Ehrlich agenda should not be held hostage to politics

February 01, 2005

Maryland Gov. Robert Ehrlich's recent call for more respect from legislative leaders got more attention, but the governor's 2005 legislative program has some good ideas that deserve serious attention.

Lawmakers should give it serious consideration and keep the welfare of the state's citizens as their first priority, as opposed to trying to score political points for the 2006 elections.

The legislature's first job should be passage of a bill to legalize slot machines. We sympathize with those who oppose all forms of gambling, but with other states drawing revenue from Marylanders who favor this activity, it doesn't make sense to let those dollars go.

In the past, House Speaker Michael Busch has blocked the bill, in part because he believes it should be coupled with a tax increase. As we've said before, pass the slots bill now, and if more money is needed later, that's the time to argue for a tax increase.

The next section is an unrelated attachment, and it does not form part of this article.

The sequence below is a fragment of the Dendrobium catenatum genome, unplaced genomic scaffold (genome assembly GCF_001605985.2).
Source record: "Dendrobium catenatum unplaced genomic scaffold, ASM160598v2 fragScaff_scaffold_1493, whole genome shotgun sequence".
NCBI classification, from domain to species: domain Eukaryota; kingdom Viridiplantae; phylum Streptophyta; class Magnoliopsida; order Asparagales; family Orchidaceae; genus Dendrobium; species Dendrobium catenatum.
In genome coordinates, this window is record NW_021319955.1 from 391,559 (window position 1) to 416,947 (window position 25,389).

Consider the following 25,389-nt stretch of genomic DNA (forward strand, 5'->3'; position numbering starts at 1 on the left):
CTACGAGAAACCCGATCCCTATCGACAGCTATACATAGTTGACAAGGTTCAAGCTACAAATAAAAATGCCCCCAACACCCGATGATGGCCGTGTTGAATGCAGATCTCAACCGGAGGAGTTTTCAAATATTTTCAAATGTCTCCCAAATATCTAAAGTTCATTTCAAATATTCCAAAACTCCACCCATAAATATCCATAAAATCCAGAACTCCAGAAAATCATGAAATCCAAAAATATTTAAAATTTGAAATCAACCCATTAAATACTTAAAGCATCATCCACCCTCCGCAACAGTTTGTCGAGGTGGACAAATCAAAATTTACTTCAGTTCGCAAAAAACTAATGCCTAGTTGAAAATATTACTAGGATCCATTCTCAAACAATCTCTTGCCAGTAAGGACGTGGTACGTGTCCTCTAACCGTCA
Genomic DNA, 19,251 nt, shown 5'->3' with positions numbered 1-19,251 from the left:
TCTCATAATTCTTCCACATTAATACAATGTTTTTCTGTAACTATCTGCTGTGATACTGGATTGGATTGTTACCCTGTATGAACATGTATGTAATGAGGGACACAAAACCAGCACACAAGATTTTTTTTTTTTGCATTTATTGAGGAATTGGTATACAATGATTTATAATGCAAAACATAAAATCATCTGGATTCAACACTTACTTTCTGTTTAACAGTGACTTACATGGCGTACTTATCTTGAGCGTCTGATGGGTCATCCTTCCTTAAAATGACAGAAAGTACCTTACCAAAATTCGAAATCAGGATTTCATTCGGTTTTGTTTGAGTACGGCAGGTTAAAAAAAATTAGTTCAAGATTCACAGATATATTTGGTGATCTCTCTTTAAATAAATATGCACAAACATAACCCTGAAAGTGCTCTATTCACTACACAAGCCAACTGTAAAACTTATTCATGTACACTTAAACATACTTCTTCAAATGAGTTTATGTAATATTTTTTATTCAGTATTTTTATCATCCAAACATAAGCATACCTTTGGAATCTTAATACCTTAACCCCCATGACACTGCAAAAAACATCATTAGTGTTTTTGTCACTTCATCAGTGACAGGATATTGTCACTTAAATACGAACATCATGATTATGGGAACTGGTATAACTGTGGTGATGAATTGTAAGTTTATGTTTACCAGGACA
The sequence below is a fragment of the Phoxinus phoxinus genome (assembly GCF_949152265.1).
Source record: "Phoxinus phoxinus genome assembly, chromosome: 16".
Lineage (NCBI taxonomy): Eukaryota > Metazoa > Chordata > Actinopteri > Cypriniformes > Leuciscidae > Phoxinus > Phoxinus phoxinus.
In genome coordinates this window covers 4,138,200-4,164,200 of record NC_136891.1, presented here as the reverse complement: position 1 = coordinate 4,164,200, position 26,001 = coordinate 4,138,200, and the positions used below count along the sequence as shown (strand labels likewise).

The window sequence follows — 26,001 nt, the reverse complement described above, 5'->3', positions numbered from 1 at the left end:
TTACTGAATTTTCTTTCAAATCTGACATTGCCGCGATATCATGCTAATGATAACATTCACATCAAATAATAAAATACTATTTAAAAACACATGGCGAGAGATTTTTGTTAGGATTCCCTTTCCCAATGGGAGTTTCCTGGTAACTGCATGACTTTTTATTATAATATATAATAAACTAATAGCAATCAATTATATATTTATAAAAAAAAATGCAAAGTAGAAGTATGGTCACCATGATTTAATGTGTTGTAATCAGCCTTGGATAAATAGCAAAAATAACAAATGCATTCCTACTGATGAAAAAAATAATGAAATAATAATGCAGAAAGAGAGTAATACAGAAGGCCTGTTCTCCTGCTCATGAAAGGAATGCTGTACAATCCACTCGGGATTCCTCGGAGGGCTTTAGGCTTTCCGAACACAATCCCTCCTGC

The next task should be creating the basis for comprehensive reform of the state's malpractice laws. The governor should demand - and Busch and Senate President Thomas V. Mike Miller should agree - to assign committees to do research now for a special session this summer. If Miller and Busch don't agree, that will be a strong sign they weren't serious about comprehensive reform.

Other items on Ehrlich's legislative agenda include:

· Strengthening the state's lead paint laws.

· Tightening restrictions on beginning drivers and increasing penalties for misbehavior behind the wheel.

· Creating a phased-in income-tax exemption on the military pensions of Maryland residents with at least 20 years of active-duty service.

· Adding additional jail time for those convicted of intimidating witnesses.

On this last measure, a controversial portion of the proposal would allow out-of-court statements from witnesses during trials. House Judiciary Committee chairman Joseph Vallario, D-Prince George's, opposes that, saying that the Constitution guarantees the right to confront one's accusers.

We hope Democratic legislative leaders are ready to confront the possibility that if they obstruct good proposals for dubious reasons, the voters will see it for the political maneuvering that it is.

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